At issue were some text messages that Blakeman failed to preserve. The texts were on a phone issued to him by the City of PVE, which is why they were involved. The plaintiffs asked Oliver to find that Blakeman and the City not only had a duty to preserve the texts but that they had been so adversely affected by their destruction that the court ought to make Blakeman and the City pay fines, pay fees, pay costs, their motions for summary judgment ought to be denied out of hand, and an instruction to the jury stating that they should draw an adverse implication from the destruction of the texts. Blakeman and the City argued that they didn’t do anything wrong at all because they had no duty to preserve anything. Just yesterday Magistrate Judge Oliver issued her report and recommendations on the issues raised during the hearing.

With respect to the City, Oliver found that while they did have a legal obligation to preserve evidence starting earlier than they claimed, no evidence was lost specifically due to the City’s inaction, so she declined to recommend any sanctions against the City. Blakeman, on the other hand, did a few bad things, according to the Magistrate Judge.

First of all, he did have a duty to preserve the text messages. Also he failed to take reasonable steps to preserve them. Finally, the text messages were lost because of his inaction, and this prejudices the plaintiffs’ case. However, Oliver declines to find that Blakeman did it on purpose,2 and so she declines to recommend the most harsh sanctions possible.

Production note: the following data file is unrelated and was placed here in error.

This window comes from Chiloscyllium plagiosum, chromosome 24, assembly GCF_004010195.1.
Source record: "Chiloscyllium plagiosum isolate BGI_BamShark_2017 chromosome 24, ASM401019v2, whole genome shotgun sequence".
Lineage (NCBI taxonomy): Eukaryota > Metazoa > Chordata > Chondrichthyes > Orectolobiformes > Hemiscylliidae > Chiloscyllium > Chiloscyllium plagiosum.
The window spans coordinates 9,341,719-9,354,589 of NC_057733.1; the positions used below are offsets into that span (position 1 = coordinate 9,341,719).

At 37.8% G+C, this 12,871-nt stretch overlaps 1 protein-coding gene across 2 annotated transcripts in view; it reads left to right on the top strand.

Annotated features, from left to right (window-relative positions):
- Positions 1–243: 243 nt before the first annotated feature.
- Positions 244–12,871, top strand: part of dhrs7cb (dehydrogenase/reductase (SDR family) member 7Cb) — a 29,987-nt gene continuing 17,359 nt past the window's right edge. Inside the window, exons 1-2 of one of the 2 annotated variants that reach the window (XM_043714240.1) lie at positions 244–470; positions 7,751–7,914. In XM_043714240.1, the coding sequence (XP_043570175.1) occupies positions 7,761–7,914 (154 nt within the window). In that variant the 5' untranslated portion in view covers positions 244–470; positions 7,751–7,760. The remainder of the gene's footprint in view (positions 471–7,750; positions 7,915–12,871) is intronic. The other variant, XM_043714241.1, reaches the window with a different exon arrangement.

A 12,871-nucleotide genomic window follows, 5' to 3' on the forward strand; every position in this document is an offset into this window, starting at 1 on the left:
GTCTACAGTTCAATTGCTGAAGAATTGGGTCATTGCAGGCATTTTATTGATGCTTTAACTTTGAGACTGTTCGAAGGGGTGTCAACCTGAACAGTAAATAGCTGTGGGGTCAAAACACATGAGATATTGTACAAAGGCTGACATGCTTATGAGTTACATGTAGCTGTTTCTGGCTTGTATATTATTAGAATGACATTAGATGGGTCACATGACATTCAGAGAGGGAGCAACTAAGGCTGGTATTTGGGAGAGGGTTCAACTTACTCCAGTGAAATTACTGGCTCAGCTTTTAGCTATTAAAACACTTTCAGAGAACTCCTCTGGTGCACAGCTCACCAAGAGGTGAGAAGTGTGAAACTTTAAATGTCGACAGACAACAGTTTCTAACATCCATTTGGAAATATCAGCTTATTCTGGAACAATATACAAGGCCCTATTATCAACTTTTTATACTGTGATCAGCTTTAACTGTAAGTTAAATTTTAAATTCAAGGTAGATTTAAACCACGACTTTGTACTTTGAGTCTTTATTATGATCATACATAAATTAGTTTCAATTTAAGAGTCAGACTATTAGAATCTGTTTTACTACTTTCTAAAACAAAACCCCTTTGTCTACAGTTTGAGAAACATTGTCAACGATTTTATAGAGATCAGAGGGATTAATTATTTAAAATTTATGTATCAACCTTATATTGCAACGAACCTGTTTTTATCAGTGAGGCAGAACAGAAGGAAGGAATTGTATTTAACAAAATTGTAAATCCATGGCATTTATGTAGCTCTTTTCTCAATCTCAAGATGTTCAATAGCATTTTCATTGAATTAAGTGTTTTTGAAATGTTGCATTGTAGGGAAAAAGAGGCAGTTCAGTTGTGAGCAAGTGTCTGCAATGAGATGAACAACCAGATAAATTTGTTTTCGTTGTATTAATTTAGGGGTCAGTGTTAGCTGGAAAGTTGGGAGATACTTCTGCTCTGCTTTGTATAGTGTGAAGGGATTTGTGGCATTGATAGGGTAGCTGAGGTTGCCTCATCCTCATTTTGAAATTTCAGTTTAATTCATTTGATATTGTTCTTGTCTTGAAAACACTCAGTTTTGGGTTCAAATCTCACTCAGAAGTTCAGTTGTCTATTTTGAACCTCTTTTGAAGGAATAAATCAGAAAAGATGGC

Basically, she’s recommending that Blakeman have to pay the plaintiffs’ attorneys for their costs and fees in bringing the motion for sanctions against him, and that he submit to an additional deposition that he pay for on the subject of what happened to the text messages. Additionally she recommends that the plaintiffs be allowed to present evidence to the jury about his failure to preserve and that if Judge Otero thinks it’s justified at trial, he consider allowing an instruction to the jury on what kind of inferences they can draw from Blakeman’s actions. Finally, she declined to recommend that Blakeman’s motion for summary judgment be dismissed a priori. Turn the page for transcribed selections.
Continue reading Lunada Bay Boys Magistrate Judge Rozella Oliver Recommends That Because Defendant Brant Blakeman Failed To Preserve Text Messages After He Became Aware Of The Lawsuit He Must Pay Attorneys’ Fees And Costs For Motion For Sanctions And Cover Costs Of Additional Deposition On Subject Of What Happened To The Damn Text Messages!

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Lunada Bay Boys Defendants Blakeman And City of PVE File Timely Oppositions To Plaintiffs’ Motion For Sanctions, Blakeman Throws His Co-Defendant Frank Ferrara Under The Bus To Some Extent